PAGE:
LearnZillion lesson plan. (Jeffrey MacMillan/Jeffrey MacMillan)

One school day a few years ago, Eric Westendorf, then-principal at E.L. Haynes Public Charter School in Northwest Washington, realized he didn’t fully understand a basic middle-school math concept: What it really meant to divide whole numbers by fractions.

Westendorf was sitting in on a sixth-grade math class, where a teacher was explaining the idea to her students. Dividing 4 by 2 is like saying “how many sets of 2 are there in 4?” she explained. Dividing 4 by 1/2, is like saying “how many 1/2’s are there in 4?”

It was an elegant explanation, Westendorf said — one he wanted to share with other teachers who might be struggling to explain the same notion to their students. So he decided to build a Web site stocked with videos of teachers explaining basic math and English concepts — especially the ones students are required to learn under statewide curriculum standards — that other teachers can use supplement their lesson plans.

“There’s a particular pain point in elementary school math,” Westendorf said. “An elementary school teacher probably didn’t go into teaching because he or she loved math specifically — they probably love kids and they’ve had amazing experiences with kids ... [teaching math can be] very daunting for teachers who may have anxiety about their own understanding.”

LearnZillion has free and premium options; teachers can access free video lessons, and practice problems, and can also use the system to track student assignments. A math video might describe “ratios,” and an English one might explain “imagery” in literature. For a fee — of roughly $5,000 per school, usually paid by the district — teachers can create their own content and compare student progress across classrooms, among other features.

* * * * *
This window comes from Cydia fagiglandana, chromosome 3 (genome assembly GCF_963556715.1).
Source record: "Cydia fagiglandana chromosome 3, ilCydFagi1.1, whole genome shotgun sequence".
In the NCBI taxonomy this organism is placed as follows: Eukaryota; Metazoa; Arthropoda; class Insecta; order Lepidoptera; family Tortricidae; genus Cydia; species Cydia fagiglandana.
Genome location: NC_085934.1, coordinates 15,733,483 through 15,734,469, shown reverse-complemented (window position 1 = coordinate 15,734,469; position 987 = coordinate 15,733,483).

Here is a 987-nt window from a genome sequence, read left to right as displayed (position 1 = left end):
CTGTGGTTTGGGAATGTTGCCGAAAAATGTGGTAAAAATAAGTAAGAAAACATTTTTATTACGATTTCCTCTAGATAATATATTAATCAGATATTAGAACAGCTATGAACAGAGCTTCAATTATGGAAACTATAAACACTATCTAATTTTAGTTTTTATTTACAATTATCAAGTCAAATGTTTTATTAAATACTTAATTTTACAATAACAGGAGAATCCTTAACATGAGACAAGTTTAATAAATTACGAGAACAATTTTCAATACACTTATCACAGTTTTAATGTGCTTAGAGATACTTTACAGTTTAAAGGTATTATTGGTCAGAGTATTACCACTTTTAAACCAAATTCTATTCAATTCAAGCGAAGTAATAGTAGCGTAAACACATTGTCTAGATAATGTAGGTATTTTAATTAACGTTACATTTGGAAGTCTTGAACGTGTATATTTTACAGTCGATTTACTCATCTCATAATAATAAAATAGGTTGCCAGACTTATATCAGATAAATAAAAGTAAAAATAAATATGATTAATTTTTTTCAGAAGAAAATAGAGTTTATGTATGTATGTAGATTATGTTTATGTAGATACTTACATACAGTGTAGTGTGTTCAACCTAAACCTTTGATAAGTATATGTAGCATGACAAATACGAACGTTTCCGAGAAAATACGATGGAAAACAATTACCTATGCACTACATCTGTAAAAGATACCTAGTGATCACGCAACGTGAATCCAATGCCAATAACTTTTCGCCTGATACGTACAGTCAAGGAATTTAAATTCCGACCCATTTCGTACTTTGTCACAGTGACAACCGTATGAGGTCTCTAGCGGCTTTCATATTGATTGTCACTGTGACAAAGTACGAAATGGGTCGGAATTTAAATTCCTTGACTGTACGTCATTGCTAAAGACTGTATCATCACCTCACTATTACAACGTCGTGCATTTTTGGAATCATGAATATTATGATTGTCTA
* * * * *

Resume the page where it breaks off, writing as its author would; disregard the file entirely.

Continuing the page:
Founded in 2011, LearnZillion began when Westendorf asked three teachers at the charter school to record their own lessons. Initially, he cobbled together a site using a combination of YouTube, Google docs and Web hosting service Weebly.

Today, LearnZillion is a 28-person tech company based near Dupont Circle, with more than 200 teachers contributing video lessons. LearnZillion employees include several engineers, who develop the site technology, an academic team of former teachers to make the site more user-friendly for teachers, and a sales and marketing team.

About 375,000 users are registered on the site; customers include the District of Columbia Public Schools.

LearnZillion has raised about $9.4 million in venture capital since its founding. Its most recent round, which the company announced earlier this month, included investments from O’Reilly Alpha Tech Ventures, NewSchools Venture Fund, Calvert Social Investment Fund and D.C. Community Ventures.

In his experience as a teacher and a principal, Westendorf said he noticed most teachers using a trial-and-error process to establish the most effective teaching strategies; LearnZillion could help them discover those strategies quicker.

“It’s that same scientific method of what’s working, what’s not,” Westendorf said. Even the teacher who impressed him when describing fractions “definitely didn’t teach it using that model when she was starting.”